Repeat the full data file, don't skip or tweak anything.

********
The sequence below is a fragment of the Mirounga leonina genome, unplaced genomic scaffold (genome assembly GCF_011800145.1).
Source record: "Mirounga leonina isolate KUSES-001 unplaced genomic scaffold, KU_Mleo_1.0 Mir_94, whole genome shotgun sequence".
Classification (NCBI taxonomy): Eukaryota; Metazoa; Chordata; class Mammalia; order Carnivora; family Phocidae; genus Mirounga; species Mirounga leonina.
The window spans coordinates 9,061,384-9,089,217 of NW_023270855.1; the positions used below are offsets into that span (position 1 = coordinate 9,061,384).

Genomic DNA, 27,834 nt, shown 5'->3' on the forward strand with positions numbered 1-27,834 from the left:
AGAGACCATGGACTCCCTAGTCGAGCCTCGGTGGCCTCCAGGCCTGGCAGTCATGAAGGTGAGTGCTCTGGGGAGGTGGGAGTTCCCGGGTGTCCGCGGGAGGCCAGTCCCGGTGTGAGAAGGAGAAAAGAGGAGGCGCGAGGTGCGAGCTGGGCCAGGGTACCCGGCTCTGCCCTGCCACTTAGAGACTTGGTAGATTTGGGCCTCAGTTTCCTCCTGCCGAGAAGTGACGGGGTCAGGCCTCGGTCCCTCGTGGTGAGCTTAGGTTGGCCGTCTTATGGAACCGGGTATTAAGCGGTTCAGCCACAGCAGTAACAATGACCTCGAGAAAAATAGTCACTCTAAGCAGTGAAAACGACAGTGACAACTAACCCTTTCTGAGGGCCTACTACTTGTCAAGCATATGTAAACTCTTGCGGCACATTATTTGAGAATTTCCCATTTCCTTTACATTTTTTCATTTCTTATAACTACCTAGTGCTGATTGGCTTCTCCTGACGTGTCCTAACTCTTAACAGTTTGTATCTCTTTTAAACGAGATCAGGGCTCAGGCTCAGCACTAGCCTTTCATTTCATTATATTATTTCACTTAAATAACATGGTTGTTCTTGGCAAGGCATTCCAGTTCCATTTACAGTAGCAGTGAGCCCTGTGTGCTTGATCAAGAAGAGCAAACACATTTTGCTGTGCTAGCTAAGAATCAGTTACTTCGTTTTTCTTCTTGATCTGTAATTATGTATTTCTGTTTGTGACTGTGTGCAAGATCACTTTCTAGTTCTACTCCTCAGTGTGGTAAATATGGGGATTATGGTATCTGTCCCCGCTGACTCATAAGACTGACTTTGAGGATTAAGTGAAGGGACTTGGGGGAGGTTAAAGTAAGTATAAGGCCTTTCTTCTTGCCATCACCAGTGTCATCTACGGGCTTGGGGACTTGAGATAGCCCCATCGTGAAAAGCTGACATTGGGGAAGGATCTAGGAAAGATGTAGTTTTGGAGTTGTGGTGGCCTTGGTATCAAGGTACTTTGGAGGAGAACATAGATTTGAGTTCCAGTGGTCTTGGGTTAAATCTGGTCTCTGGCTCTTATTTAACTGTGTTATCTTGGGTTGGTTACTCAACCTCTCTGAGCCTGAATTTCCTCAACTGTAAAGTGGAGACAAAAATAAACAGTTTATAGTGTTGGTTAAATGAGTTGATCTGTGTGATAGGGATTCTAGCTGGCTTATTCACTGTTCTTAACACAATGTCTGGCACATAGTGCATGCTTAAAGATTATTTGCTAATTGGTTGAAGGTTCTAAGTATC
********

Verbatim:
The sequence below is a fragment of the Mirounga leonina genome, unplaced genomic scaffold (genome assembly GCF_011800145.1).
Source record: "Mirounga leonina isolate KUSES-001 unplaced genomic scaffold, KU_Mleo_1.0 Mir_94, whole genome shotgun sequence".
Classification (NCBI taxonomy): Eukaryota; Metazoa; Chordata; class Mammalia; order Carnivora; family Phocidae; genus Mirounga; species Mirounga leonina.
The window spans coordinates 9,061,384-9,089,217 of NW_023270855.1; the positions used below are offsets into that span (position 1 = coordinate 9,061,384).

Genomic DNA, 27,834 nt, shown 5'->3' on the forward strand with positions numbered 1-27,834 from the left:
AGAGACCATGGACTCCCTAGTCGAGCCTCGGTGGCCTCCAGGCCTGGCAGTCATGAAGGTGAGTGCTCTGGGGAGGTGGGAGTTCCCGGGTGTCCGCGGGAGGCCAGTCCCGGTGTGAGAAGGAGAAAAGAGGAGGCGCGAGGTGCGAGCTGGGCCAGGGTACCCGGCTCTGCCCTGCCACTTAGAGACTTGGTAGATTTGGGCCTCAGTTTCCTCCTGCCGAGAAGTGACGGGGTCAGGCCTCGGTCCCTCGTGGTGAGCTTAGGTTGGCCGTCTTATGGAACCGGGTATTAAGCGGTTCAGCCACAGCAGTAACAATGACCTCGAGAAAAATAGTCACTCTAAGCAGTGAAAACGACAGTGACAACTAACCCTTTCTGAGGGCCTACTACTTGTCAAGCATATGTAAACTCTTGCGGCACATTATTTGAGAATTTCCCATTTCCTTTACATTTTTTCATTTCTTATAACTACCTAGTGCTGATTGGCTTCTCCTGACGTGTCCTAACTCTTAACAGTTTGTATCTCTTTTAAACGAGATCAGGGCTCAGGCTCAGCACTAGCCTTTCATTTCATTATATTATTTCACTTAAATAACATGGTTGTTCTTGGCAAGGCATTCCAGTTCCATTTACAGTAGCAGTGAGCCCTGTGTGCTTGATCAAGAAGAGCAAACACATTTTGCTGTGCTAGCTAAGAATCAGTTACTTCGTTTTTCTTCTTGATCTGTAATTATGTATTTCTGTTTGTGACTGTGTGCAAGATCACTTTCTAGTTCTACTCCTCAGTGTGGTAAATATGGGGATTATGGTATCTGTCCCCGCTGACTCATAAGACTGACTTTGAGGATTAAGTGAAGGGACTTGGGGGAGGTTAAAGTAAGTATAAGGCCTTTCTTCTTGCCATCACCAGTGTCATCTACGGGCTTGGGGACTTGAGATAGCCCCATCGTGAAAAGCTGACATTGGGGAAGGATCTAGGAAAGATGTAGTTTTGGAGTTGTGGTGGCCTTGGTATCAAGGTACTTTGGAGGAGAACATAGATTTGAGTTCCAGTGGTCTTGGGTTAAATCTGGTCTCTGGCTCTTATTTAACTGTGTTATCTTGGGTTGGTTACTCAACCTCTCTGAGCCTGAATTTCCTCAACTGTAAAGTGGAGACAAAAATAAACAGTTTATAGTGTTGGTTAAATGAGTTGATCTGTGTGATAGGGATTCTAGCTGGCTTATTCACTGTTCTTAACACAATGTCTGGCACATAGTGCATGCTTAAAGATTATTTGCTAATTGGTTGAAGGTTCTAAGTATC